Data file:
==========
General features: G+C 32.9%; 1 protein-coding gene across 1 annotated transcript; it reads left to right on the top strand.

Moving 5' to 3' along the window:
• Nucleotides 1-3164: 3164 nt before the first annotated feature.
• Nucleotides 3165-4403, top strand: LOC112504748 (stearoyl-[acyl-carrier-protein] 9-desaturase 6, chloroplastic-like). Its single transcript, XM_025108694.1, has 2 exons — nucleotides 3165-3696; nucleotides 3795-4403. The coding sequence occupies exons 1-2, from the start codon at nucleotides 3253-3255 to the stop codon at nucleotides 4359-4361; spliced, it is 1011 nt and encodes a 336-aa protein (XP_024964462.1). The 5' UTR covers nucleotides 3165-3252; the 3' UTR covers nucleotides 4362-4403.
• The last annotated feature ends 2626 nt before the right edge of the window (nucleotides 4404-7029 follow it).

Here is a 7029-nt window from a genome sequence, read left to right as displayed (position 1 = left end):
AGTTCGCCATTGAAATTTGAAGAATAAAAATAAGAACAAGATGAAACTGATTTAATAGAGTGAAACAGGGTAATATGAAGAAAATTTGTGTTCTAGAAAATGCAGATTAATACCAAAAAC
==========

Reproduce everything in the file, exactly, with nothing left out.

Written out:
General features: G+C 32.9%; 1 protein-coding gene across 1 annotated transcript; it reads left to right on the top strand.

Moving 5' to 3' along the window:
• Nucleotides 1-3164: 3164 nt before the first annotated feature.
• Nucleotides 3165-4403, top strand: LOC112504748 (stearoyl-[acyl-carrier-protein] 9-desaturase 6, chloroplastic-like). Its single transcript, XM_025108694.1, has 2 exons — nucleotides 3165-3696; nucleotides 3795-4403. The coding sequence occupies exons 1-2, from the start codon at nucleotides 3253-3255 to the stop codon at nucleotides 4359-4361; spliced, it is 1011 nt and encodes a 336-aa protein (XP_024964462.1). The 5' UTR covers nucleotides 3165-3252; the 3' UTR covers nucleotides 4362-4403.
• The last annotated feature ends 2626 nt before the right edge of the window (nucleotides 4404-7029 follow it).

Here is a 7029-nt window from a genome sequence, read left to right as displayed (position 1 = left end):
AGTTCGCCATTGAAATTTGAAGAATAAAAATAAGAACAAGATGAAACTGATTTAATAGAGTGAAACAGGGTAATATGAAGAAAATTTGTGTTCTAGAAAATGCAGATTAATACCAAAAAC